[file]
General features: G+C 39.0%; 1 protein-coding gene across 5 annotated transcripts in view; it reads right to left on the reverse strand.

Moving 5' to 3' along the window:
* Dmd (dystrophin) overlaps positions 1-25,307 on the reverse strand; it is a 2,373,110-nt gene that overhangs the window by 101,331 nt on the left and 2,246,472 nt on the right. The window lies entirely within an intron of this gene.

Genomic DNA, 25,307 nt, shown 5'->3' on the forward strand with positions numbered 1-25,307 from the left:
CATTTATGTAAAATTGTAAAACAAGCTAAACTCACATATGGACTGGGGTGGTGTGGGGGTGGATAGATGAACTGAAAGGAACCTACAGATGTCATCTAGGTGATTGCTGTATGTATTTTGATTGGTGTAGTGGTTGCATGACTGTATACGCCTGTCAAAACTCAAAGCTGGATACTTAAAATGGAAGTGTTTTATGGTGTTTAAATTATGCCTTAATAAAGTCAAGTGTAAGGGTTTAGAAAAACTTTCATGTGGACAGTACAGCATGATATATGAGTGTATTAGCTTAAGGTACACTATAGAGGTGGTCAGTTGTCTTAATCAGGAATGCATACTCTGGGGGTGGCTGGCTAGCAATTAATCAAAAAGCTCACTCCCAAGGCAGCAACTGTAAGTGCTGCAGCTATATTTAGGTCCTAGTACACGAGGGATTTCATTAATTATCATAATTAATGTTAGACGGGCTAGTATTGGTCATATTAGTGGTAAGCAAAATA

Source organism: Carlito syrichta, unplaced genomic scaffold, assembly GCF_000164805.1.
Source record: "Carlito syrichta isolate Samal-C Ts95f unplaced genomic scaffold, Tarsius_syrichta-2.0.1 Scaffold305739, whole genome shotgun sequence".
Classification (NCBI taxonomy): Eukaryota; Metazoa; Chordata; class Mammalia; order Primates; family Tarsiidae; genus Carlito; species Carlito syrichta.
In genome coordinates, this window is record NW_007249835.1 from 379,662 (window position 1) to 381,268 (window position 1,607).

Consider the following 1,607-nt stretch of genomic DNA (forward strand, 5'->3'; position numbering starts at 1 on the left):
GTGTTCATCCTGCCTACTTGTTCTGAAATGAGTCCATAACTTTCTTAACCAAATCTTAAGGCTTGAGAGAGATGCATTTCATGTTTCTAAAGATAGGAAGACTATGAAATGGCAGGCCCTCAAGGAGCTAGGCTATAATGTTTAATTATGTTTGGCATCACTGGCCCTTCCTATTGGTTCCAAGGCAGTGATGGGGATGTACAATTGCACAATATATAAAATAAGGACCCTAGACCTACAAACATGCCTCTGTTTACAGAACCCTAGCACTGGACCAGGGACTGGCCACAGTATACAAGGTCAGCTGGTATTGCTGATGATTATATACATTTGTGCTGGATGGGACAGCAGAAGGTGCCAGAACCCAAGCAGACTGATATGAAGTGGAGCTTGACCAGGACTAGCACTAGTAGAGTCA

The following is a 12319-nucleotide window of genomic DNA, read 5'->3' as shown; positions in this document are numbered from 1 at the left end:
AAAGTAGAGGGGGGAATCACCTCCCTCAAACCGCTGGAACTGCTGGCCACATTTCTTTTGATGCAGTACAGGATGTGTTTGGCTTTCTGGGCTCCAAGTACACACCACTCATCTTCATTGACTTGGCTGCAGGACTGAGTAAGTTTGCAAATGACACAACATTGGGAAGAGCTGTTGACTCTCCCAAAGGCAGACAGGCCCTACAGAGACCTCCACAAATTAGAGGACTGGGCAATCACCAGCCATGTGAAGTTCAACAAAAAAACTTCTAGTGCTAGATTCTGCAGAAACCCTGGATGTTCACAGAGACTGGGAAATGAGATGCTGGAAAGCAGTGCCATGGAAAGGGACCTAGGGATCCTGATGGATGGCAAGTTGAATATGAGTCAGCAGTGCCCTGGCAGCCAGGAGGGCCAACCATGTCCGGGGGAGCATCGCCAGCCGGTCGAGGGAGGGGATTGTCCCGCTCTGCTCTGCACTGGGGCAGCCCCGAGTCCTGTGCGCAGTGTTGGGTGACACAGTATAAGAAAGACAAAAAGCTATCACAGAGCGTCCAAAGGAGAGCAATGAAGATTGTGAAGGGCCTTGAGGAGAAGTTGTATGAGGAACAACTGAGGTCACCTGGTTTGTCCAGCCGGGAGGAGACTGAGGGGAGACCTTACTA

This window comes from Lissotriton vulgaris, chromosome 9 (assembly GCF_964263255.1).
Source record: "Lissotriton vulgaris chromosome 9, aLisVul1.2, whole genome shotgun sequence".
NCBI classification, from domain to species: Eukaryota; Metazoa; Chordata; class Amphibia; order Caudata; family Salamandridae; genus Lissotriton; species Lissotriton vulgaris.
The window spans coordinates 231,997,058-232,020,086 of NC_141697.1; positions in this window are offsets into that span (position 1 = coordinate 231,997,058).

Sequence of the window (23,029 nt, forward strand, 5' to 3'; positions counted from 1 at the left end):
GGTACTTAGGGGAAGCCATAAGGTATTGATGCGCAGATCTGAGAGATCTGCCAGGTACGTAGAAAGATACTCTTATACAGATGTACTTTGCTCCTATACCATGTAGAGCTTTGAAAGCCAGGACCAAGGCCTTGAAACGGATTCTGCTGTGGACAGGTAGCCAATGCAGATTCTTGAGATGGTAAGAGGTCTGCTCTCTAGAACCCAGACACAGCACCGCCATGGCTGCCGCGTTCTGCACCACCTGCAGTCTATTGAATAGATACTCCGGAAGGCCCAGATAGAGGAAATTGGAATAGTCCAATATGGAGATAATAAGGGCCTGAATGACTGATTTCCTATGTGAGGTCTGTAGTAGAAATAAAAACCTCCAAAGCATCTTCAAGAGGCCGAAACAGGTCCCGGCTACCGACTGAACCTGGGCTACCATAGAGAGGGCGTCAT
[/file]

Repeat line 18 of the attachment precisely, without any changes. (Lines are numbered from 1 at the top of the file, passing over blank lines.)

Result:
Sequence of the window (23,029 nt, forward strand, 5' to 3'; positions counted from 1 at the left end):